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The Finnish Government (or to be precise the Prime Minister’s Office) just hopped on the crowdsourcing bandwagon with their ideoikasvua.fi -site that aims to crowdsource ideas for sustainable economic growth. Cool, right? Wrong. Unfortunately.

Ideoikasvua.fi - Government crowdsourcing

It’s a nice step to the right direction I’ll give them that but why won’t you go all the way and do it right? Why have a two month submission window with a very strict step-by-step Q&A structure that will put most people off at the start? And if you want to start a dialogue like you claim why force visitors to submit their answers to your questions before letting them view the thoughts other people have submitted?

While you are at it why not create something more open and inviting that would get us non-academics hyped and excited as well about helping our dear country take the next step beyond Nokia-land? An environment that would facilitate an ongoing open and inspiring dialogue between the people running the country and the folks down in the trenches. From now ’til we reach that great new future and beyond.

Don’t get me wrong. I’m not saying this is not a great step to the right direction. I just hate it when the opportunity for something ground-braking is wasted because of the paralyzing fear that dramatic change inflicts in people. The fear of leaving your comfort zone and just boldly going where no man has been before.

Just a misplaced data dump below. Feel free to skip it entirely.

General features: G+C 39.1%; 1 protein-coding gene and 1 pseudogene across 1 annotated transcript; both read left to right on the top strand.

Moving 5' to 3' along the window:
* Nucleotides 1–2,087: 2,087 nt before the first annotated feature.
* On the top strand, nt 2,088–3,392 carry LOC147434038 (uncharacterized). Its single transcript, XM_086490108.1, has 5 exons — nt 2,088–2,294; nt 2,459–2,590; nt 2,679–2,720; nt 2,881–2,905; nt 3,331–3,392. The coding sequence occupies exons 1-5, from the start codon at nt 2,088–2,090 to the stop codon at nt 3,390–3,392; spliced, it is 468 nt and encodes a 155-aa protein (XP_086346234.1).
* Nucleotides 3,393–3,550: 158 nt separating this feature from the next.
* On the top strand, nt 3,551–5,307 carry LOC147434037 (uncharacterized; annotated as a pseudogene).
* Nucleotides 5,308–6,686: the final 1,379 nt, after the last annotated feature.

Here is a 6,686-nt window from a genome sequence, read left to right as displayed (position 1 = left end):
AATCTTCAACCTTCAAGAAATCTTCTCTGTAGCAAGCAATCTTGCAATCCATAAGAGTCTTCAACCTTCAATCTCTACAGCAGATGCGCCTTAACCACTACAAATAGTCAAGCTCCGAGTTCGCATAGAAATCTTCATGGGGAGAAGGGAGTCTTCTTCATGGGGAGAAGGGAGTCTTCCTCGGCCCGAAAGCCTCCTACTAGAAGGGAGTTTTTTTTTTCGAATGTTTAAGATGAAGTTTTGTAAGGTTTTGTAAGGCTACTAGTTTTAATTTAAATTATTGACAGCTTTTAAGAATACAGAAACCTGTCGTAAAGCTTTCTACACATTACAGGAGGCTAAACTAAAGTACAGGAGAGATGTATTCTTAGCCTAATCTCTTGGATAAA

Bottom line: They are looking for game changing ideas but are afraid to lead the way. I just feel sad for all the crazy interesting ideas we could have shared that will now never see the light of day.

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A friend of mine (props to Misko Iho) created a small Christmas miracle during his surfing trip to Africa. By using just Facebook, email and SMS’s he rallied his friends (and their friends) to donate a small amount each to help get backbags, pens, rulers and other basic school equipment for the kids of the local school. Result: 8384 items packed into 470 backpacks ready for school = 470 lives changed.

What Misko and his friends did got me thinking. Why aren’t the big charities more active in social media?